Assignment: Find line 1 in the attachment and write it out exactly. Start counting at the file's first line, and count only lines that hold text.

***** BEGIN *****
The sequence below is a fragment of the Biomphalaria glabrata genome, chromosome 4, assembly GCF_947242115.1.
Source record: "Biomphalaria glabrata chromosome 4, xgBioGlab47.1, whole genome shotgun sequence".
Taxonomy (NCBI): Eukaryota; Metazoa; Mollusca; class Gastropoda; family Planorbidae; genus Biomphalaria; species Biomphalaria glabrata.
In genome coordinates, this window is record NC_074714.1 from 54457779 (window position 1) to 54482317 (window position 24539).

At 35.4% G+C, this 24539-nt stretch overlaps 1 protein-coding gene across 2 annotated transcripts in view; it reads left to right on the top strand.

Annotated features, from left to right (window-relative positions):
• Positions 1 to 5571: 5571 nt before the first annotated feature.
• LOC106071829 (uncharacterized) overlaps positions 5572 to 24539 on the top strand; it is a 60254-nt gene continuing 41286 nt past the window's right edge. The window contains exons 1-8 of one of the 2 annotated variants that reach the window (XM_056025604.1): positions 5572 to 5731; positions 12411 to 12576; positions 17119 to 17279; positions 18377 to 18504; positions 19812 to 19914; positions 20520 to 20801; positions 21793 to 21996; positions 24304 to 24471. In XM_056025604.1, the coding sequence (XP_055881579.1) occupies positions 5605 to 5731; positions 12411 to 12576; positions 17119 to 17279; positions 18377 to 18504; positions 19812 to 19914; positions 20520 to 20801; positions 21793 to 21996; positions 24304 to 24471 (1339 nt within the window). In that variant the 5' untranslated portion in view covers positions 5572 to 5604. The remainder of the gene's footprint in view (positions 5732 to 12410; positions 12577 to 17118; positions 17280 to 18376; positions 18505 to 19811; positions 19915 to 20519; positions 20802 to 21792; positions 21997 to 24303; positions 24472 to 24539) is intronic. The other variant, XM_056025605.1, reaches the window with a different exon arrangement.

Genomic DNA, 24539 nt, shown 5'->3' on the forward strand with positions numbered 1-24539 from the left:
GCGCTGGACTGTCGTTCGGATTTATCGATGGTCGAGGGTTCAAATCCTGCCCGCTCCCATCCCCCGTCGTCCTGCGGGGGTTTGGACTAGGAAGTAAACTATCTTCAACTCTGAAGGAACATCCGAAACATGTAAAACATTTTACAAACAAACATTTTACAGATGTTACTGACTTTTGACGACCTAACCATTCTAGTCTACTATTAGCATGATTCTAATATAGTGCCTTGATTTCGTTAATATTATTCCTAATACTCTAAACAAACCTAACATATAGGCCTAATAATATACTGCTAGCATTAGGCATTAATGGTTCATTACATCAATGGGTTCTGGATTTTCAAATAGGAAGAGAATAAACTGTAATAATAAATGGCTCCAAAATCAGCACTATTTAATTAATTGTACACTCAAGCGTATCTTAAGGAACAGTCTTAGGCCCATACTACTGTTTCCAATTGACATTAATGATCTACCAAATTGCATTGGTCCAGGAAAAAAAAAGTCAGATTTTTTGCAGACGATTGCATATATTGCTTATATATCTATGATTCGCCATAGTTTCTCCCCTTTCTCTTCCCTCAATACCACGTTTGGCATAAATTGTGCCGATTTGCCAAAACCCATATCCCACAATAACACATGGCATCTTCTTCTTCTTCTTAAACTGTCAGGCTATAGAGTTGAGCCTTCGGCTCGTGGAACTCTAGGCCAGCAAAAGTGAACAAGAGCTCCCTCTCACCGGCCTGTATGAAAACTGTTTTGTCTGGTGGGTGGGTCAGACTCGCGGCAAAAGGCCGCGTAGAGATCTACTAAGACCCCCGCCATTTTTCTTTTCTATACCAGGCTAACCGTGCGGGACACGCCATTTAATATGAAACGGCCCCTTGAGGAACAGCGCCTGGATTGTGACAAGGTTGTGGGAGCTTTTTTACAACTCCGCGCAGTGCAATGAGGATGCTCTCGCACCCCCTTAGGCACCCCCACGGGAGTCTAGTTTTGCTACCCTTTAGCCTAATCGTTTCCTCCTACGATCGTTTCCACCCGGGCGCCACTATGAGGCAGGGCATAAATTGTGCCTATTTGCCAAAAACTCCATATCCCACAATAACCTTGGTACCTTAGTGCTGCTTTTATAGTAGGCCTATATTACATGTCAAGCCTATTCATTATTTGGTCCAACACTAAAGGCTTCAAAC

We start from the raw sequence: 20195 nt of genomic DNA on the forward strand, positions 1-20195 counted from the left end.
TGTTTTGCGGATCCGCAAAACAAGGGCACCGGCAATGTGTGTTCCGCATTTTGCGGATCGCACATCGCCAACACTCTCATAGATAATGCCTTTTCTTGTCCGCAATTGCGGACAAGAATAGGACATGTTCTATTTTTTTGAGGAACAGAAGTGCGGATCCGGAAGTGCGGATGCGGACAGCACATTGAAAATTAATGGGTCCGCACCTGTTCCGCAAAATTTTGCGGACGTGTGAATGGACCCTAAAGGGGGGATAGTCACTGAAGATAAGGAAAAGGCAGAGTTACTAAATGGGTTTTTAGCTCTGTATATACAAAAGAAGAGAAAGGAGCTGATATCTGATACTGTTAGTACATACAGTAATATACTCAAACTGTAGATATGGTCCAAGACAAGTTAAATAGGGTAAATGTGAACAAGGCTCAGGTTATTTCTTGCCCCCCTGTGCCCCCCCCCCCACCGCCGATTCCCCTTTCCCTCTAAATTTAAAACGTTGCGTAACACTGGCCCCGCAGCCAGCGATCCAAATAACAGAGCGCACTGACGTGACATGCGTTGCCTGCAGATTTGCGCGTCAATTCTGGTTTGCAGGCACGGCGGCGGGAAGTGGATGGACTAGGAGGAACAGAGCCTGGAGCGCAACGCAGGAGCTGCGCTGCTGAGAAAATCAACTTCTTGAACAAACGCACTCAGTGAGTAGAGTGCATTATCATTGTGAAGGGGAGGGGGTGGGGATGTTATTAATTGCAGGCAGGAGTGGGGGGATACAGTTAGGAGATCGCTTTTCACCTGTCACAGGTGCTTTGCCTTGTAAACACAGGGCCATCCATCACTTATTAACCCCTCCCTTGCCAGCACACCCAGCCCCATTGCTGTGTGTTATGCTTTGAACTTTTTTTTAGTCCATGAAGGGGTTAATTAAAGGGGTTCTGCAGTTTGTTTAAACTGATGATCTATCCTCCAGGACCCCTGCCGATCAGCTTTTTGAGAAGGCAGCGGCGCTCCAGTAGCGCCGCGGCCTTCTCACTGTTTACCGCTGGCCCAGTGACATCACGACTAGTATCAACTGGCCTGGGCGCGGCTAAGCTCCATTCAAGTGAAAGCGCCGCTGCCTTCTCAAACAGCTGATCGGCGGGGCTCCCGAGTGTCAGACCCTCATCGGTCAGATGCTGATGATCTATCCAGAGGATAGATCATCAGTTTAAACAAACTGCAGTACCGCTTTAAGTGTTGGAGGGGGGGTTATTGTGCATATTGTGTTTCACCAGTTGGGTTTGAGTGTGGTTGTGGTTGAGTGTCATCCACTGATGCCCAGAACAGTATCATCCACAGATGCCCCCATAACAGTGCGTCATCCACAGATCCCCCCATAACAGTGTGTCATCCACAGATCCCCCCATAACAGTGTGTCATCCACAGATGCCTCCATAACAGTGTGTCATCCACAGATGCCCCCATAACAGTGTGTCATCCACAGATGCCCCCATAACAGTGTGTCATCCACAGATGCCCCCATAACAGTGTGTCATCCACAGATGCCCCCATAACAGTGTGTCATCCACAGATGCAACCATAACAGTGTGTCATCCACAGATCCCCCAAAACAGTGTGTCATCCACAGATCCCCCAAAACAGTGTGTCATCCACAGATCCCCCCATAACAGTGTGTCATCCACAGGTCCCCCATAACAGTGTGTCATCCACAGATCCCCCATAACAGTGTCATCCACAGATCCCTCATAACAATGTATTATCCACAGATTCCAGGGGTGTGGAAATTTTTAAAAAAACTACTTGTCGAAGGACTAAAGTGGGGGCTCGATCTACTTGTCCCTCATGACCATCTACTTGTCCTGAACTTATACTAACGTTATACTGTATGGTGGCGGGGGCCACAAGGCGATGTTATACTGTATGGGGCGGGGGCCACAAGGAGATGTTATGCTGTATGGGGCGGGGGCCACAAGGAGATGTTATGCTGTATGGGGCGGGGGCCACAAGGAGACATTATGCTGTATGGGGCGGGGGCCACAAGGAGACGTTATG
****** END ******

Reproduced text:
The sequence below is a fragment of the Biomphalaria glabrata genome, chromosome 4, assembly GCF_947242115.1.